What Are Historical Returns?
Historical returns are often associated with the past performance of a security or index. Analysts review historical return data when trying to predict future returns or to estimate how a security might react to a particular situation, such as a drop in consumer demand. Historical returns can also be useful when estimating where future points of data may fall in terms of standard deviations.
Historical Returns Explained
Looking at historical data can provide some insight into how a security or market has reacted to a variety of different variables, from regular economic cycles to sudden world events. Investors looking to interpret historical returns should keep one caveat in mind: you can't assume that the future will be like the past. The older the historical return data is, the more likely it is to be less useful when predicting future returns.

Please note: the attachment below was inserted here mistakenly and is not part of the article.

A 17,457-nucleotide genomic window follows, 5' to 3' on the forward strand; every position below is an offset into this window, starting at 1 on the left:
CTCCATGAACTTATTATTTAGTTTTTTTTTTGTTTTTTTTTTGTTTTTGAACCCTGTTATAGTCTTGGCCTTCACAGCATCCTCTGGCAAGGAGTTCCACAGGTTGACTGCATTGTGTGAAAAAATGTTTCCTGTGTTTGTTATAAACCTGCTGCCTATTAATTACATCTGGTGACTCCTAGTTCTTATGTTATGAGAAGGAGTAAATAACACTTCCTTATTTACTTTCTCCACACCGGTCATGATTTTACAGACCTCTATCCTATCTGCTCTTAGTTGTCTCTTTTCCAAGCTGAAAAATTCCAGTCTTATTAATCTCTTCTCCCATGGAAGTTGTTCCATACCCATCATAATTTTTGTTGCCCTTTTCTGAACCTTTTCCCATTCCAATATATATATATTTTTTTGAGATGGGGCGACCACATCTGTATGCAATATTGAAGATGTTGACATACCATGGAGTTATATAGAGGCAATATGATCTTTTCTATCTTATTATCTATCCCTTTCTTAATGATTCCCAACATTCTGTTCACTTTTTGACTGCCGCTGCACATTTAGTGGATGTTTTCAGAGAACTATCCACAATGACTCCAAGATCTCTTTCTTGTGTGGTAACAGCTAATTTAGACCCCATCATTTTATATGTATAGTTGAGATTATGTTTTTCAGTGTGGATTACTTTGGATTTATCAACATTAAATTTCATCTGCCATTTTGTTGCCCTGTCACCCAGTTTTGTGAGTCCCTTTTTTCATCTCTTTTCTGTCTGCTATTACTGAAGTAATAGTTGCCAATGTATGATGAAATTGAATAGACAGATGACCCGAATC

In contrast to traditional fundamental analysis methods, technical analysis is an analysis methodology used for forecasting the direction of prices through the study of past market data, primarily price and volume. Here, the historical returns are often analyzed for trends or patterns that may align with current financial and economic conditions. Technical analysts believe potential market outcomes may follow past patterns. Hence, there is hidden value available from the study of historical return trends.
In reality, results are mixed. As a dynamic and ever-evolving system, markets and economies at times repeat, but it is very difficult to anticipate when what's happened in the past will happen in the future. As such, you'd be hard-pressed to find financial literature that does not prominently feature the expression: past results are no indicator of future results. But euphoria and optimism prevail, and investors and their advisors erroneously put more weight on historical returns than they should.
When using historical returns, large-cap securities may exhibit more regular patterns than small cap securities. This is because large-cap securities have more liquidity than small-cap stocks.